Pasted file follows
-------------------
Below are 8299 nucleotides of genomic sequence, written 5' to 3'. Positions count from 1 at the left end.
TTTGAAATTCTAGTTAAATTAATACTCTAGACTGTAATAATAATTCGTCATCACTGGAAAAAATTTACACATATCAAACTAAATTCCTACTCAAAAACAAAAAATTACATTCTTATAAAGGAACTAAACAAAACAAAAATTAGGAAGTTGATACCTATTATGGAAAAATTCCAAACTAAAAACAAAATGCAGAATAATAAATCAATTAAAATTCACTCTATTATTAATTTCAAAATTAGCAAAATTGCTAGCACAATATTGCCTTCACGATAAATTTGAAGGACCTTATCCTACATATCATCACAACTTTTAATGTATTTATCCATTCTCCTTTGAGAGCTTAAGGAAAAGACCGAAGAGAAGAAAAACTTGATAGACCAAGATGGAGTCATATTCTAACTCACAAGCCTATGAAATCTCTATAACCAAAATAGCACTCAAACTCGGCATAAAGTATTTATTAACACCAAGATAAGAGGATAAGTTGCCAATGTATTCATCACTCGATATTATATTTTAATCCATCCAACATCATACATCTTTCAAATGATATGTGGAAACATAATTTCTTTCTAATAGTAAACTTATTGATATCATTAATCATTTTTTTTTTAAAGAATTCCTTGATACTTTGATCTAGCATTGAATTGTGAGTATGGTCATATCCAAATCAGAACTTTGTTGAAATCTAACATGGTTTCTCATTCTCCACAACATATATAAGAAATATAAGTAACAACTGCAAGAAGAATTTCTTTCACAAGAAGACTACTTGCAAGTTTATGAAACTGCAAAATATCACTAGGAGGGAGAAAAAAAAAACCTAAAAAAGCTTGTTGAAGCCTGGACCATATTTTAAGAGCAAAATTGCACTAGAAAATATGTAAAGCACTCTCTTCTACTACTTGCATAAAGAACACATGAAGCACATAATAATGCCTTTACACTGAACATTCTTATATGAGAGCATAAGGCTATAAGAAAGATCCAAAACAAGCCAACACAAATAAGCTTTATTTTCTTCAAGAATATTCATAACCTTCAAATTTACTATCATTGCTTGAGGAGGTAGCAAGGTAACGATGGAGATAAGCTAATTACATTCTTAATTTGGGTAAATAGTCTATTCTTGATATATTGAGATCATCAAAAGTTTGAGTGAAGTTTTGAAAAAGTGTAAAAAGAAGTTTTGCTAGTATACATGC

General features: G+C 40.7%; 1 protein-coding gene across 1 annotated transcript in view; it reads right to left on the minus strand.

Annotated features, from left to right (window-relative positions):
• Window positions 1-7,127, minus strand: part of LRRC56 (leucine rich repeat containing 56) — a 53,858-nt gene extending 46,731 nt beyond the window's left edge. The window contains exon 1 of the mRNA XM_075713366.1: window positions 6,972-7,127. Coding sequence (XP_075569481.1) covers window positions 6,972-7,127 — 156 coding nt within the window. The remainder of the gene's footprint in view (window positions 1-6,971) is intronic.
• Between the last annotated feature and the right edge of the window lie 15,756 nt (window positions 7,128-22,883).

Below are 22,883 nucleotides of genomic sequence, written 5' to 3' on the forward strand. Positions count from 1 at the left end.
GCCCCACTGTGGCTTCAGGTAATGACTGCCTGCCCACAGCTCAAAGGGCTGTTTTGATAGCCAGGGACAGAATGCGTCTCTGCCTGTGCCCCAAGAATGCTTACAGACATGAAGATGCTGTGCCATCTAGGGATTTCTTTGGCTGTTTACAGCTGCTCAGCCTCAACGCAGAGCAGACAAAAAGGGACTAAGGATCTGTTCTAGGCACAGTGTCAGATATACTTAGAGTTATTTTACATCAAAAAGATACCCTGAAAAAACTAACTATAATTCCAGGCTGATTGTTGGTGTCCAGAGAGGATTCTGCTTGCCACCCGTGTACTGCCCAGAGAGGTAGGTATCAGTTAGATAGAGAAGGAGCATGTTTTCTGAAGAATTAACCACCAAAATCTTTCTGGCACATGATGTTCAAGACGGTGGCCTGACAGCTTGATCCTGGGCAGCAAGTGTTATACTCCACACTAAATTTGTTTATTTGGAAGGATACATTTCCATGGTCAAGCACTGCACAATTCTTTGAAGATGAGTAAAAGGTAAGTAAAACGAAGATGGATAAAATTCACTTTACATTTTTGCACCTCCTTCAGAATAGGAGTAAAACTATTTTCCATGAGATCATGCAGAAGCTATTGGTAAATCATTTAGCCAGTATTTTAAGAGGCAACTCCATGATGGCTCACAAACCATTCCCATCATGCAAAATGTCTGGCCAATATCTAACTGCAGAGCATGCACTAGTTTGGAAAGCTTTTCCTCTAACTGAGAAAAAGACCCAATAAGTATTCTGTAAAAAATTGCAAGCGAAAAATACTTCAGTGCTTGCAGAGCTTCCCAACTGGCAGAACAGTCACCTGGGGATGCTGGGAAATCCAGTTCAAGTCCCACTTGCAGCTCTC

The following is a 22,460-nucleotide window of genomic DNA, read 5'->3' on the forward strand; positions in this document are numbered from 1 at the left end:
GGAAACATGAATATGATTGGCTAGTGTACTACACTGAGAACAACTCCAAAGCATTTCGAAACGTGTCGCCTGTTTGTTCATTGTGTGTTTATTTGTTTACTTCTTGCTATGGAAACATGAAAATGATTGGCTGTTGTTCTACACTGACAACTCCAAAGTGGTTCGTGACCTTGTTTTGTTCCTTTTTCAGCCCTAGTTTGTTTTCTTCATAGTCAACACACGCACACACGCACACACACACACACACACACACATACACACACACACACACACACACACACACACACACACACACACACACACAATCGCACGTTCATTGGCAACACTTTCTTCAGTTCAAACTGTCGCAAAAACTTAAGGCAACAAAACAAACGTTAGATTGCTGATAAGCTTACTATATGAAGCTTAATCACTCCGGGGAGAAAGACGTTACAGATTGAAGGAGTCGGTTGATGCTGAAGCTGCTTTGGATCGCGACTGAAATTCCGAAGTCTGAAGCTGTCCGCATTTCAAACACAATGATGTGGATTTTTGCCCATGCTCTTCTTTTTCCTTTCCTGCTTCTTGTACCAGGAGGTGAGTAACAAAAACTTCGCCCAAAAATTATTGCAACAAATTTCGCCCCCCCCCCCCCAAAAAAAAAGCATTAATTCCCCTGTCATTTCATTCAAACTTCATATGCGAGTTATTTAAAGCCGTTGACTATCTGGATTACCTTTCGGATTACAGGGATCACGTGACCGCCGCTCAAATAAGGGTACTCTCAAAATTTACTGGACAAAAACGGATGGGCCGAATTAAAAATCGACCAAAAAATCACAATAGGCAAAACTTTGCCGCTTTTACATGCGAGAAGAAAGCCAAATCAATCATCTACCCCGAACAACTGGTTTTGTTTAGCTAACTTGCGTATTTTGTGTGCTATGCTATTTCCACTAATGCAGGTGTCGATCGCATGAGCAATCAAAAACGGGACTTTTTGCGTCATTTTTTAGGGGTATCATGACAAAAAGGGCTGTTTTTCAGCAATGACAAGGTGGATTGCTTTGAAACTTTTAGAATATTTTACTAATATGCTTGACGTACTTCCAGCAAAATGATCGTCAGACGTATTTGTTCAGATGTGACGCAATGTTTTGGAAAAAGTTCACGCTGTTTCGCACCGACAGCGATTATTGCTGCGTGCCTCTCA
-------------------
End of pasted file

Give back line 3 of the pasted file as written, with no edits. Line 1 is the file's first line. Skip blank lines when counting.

General features: G+C 40.7%; 1 protein-coding gene across 1 annotated transcript in view; it reads right to left on the minus strand.